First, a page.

Shockwaves has hit Ireland on Wednesday afternoon as Leo Varadkar the Irish Taoist is to hold emergency Brexit talks after the Queen approved Johnson’s proroguing of parliament.
Irish politicians in Dublin have demanded an early return to the Dail, to hold a series of crisis talks as politicians fear the Irish backstop cannot be renegotiated.
Ireland’s deputy prime minister, Simon Coveney has warned there is no time available for further negotiations over the withdrawal agreement. He added that a no-deal Brexit will be blamed on MPs in Westminster.
The deputy prime minister said, “A no-deal would not be our choice, it will not be France’s choice and it will not be the EU’s choice it will be the choice of the UK government and the British parliament collectively if they choose to allow it or indeed to deliberately trigger it no amount political grandstanding or attempts to shift the blame can change this fact.
“As the European Council has consistently made clear the withdrawal agreement, including the now famous backstop, cannot simply be renegotiated. Even if we wanted to do that, which we don’t, we can’t do it in six or ten weeks.
“Prime Minister Johnson’s proposal to simply abolish the backstop in the absence of agreed alternative arrangements that we can believe will work is something that we cannot and will not support.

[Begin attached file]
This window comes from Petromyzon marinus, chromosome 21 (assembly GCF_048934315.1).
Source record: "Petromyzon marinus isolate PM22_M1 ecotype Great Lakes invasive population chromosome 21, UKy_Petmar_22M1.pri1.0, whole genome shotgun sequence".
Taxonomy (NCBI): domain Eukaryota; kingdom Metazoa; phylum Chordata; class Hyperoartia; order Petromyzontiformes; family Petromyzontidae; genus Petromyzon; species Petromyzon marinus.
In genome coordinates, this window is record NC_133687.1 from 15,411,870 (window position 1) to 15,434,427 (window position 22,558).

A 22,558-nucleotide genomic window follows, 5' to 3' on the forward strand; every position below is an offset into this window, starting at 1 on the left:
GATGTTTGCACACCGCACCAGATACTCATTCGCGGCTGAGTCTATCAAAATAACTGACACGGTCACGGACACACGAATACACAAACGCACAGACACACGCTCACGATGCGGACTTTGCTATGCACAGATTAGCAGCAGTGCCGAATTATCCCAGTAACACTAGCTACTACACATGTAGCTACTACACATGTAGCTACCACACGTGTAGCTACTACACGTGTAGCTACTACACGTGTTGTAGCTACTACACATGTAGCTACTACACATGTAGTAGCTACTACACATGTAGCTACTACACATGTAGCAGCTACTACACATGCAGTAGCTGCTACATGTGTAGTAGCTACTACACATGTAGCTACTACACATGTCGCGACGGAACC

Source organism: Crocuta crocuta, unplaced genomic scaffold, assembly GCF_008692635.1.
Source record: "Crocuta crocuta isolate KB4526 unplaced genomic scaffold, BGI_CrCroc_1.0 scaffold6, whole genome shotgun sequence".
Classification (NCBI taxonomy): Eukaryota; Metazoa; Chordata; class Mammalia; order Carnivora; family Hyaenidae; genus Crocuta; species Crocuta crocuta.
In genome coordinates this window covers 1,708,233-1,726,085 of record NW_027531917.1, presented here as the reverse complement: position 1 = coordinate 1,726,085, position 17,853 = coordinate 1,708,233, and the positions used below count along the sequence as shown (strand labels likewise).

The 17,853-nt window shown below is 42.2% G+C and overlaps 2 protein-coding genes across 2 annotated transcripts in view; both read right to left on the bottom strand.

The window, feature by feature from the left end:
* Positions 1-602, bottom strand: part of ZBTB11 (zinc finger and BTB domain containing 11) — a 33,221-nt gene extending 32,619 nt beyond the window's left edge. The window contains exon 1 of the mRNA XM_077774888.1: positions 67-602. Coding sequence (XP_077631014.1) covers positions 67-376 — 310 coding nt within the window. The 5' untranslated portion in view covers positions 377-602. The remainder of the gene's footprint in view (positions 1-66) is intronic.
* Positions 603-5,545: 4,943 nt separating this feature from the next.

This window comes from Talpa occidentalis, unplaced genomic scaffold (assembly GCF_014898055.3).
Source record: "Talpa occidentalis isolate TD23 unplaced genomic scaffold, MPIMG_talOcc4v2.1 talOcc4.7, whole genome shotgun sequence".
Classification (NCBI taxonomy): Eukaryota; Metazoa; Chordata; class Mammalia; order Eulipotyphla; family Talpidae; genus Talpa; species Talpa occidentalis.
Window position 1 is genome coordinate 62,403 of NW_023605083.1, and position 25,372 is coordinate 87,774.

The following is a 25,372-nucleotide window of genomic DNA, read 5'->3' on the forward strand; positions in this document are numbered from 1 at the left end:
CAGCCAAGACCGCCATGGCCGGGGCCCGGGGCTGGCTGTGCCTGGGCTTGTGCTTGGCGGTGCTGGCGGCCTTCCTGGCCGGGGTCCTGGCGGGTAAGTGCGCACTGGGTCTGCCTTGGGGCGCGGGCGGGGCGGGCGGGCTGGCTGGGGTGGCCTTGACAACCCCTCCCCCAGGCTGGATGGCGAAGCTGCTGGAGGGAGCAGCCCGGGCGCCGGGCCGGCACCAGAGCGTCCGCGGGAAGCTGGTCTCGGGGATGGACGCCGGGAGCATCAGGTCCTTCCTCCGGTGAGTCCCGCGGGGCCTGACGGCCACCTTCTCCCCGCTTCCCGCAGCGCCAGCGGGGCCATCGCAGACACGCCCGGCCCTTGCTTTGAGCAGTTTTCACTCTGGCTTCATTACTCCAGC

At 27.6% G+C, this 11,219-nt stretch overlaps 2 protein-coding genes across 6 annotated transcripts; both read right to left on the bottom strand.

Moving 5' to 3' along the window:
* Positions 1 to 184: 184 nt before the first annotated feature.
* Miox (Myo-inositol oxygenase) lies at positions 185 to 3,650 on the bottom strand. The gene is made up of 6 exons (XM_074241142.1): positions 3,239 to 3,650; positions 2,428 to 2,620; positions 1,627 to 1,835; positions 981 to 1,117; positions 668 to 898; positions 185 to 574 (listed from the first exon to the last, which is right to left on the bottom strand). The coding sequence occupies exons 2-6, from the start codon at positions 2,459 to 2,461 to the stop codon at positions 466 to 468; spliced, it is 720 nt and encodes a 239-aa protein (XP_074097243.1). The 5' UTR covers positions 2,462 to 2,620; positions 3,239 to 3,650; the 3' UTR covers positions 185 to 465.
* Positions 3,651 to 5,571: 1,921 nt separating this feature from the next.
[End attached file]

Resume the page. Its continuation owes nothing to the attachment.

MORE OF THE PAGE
“Nobody has yet come up with credible arrangements or technical solutions for that matter which could replace those temporary arrangements in the withdrawal agreement and the backstop.”
Leader of the Green Party, Eamon Ryan said, “I am asking Leo Varadkar to use his powers under standing order 26 to initiate an early return of the Dail.
“We need to debate what is happening with Brexit and have full transparency in our response to the evolving crisis in Westminster.”
Speaking on the latest developments in Westminster, Coveney said, “My focus is on trying to find a way of getting a deal that’s consistent with the commitments the British government has made over the last two years to Ireland and the EU.
“The disruptive impact of Britain leaving the European Union has a huge impact on the island of Ireland and we have a shared responsibility with the British government to protect the peace process and to ensure the all-island economy continues to function.”
Adding, “Most importantly, we must ensure that the commitments that took two years to negotiate to deal with the complexity of those issues on the island of Ireland are actually followed through on.
“Unfortunately, what we are hearing today from the British minister for Brexit is that Britain no longer seems to be committed to that approach, which we know solves the problem at hand and instead wants everyone to move forward and agree on the basis of a promise that we would try and deal with these issues at some point in the future.
“We can’t give up on something that we know works on the back of a promise without any idea as to how it’s going to work.”